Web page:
Your editorial "Mexico: Troubling Question" (Oct. 7), indeed, leaves one both troubled and questioning. Carlos Salinas de Gortari, Mexico's next president, you admit, has "not much standing with the people;" he is a colorless candidate "who has never faced the voters in an election." His choice, you imply, "seems to ignore the public" will, while democracy, American vintage, it appears, has been flouted. Yet, ironically, you applaud the selection of Salinas de Gortari by Mexico's oligarchy.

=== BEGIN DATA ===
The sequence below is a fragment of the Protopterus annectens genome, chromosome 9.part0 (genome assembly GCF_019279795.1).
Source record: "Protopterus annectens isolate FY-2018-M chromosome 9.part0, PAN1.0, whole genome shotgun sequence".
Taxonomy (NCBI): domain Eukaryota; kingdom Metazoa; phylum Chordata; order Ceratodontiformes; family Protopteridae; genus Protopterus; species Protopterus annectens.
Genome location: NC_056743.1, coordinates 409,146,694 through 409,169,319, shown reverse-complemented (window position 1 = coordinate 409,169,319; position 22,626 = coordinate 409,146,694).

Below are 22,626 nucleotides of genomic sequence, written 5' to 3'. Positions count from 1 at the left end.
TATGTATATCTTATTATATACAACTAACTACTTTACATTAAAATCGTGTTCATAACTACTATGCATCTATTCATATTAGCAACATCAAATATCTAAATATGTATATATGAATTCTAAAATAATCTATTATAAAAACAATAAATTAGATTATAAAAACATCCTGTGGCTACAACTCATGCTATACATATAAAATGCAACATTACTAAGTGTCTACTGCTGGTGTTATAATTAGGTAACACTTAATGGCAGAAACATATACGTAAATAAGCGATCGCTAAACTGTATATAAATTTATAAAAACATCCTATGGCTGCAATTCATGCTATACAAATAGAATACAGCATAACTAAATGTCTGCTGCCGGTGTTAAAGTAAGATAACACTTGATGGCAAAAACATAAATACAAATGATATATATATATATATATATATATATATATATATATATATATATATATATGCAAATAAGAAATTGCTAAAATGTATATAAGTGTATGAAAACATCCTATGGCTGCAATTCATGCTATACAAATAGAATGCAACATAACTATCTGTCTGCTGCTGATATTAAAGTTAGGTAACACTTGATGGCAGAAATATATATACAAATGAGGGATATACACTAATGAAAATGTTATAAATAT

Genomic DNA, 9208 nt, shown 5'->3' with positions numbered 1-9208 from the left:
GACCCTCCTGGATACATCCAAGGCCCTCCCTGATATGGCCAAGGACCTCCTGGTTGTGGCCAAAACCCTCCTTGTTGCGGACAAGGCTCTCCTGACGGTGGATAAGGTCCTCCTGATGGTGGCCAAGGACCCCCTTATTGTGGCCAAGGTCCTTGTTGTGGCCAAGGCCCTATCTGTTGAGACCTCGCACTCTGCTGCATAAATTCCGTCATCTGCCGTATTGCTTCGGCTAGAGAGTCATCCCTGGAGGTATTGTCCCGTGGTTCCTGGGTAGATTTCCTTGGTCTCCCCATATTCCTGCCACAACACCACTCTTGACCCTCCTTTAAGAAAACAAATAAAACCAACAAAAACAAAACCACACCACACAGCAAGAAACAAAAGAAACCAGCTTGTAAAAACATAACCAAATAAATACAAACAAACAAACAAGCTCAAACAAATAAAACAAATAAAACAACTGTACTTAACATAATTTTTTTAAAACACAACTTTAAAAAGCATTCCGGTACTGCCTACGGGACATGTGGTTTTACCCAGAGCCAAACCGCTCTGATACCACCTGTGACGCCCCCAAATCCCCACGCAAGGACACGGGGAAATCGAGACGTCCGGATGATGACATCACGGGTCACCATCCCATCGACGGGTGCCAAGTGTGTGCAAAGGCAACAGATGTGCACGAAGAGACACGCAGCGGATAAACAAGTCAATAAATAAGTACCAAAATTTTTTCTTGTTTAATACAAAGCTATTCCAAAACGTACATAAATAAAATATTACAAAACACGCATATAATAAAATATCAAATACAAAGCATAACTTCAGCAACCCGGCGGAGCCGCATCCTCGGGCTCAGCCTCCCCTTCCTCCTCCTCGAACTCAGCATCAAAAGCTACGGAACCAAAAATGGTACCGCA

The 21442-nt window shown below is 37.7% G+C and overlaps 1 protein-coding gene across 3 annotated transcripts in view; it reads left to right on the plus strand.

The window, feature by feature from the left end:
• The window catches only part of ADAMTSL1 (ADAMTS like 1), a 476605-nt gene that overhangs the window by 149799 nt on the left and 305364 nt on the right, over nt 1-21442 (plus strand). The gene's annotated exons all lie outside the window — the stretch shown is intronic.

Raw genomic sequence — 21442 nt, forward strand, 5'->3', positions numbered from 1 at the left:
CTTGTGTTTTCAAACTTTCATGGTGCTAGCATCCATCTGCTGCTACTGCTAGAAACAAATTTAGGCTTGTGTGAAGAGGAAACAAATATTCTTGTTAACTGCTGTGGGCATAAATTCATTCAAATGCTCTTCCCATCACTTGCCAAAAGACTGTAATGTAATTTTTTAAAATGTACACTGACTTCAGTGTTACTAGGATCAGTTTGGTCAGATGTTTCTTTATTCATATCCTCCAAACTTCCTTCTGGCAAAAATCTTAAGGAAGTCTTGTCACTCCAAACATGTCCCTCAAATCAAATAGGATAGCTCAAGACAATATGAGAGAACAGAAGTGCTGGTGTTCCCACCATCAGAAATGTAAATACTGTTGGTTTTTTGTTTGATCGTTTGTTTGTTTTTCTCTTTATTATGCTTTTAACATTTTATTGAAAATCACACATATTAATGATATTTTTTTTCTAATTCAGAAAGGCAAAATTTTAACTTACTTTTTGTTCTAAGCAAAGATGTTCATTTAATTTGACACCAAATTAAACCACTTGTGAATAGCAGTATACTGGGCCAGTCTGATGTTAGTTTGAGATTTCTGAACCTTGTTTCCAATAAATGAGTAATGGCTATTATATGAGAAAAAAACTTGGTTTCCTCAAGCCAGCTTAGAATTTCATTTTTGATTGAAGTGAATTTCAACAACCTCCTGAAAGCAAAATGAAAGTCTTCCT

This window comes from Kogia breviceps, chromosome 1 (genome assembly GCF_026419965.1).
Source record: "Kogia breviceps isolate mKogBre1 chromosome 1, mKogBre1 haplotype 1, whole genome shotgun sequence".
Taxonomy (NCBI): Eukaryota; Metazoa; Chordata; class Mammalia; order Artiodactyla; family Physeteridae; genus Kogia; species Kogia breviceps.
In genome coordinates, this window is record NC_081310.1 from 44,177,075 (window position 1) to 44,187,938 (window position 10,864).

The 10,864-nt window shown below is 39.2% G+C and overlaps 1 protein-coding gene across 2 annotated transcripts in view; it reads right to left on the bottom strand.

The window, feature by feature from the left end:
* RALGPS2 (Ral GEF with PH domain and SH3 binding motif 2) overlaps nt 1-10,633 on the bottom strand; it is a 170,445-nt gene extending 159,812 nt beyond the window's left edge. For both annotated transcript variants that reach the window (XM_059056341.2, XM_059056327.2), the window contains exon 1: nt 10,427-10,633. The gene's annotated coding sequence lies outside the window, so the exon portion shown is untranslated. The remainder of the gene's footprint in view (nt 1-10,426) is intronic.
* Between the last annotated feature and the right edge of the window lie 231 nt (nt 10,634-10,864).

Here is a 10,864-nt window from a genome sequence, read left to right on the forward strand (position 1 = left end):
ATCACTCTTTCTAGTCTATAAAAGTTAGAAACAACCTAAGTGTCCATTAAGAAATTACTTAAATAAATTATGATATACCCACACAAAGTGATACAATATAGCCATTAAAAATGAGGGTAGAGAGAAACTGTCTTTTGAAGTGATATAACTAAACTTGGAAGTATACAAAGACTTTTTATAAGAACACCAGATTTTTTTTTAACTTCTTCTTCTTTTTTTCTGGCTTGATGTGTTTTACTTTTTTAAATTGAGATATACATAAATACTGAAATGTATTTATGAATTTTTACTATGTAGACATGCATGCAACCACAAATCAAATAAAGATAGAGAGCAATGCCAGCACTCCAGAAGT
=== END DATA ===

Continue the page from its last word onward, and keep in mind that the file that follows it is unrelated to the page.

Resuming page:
You base your enthusiasm on his youth, "brilliance," schooling and "commitment" to economic reform. But, as the facts stand, the only youthful quality of this man is his age; his mind, judged by his politics of austerity and inflation, hardly speak for experimentation or change, the hallmarks of youth.
His "brilliance" and job qualifications, you apparently assume, stem from his years of study under American tutors at Harvard. Many Mexicans will certainly disagree with that evaluation; to their way of thinking, the formulas of the American success story have little relevance for underdeveloped countries--the sad situation of Mexico.
To the contrary, the austerity politics of International Monetary Fund and Ronald Reagan's United States may be what ails Mexico: They injure most Mexicans.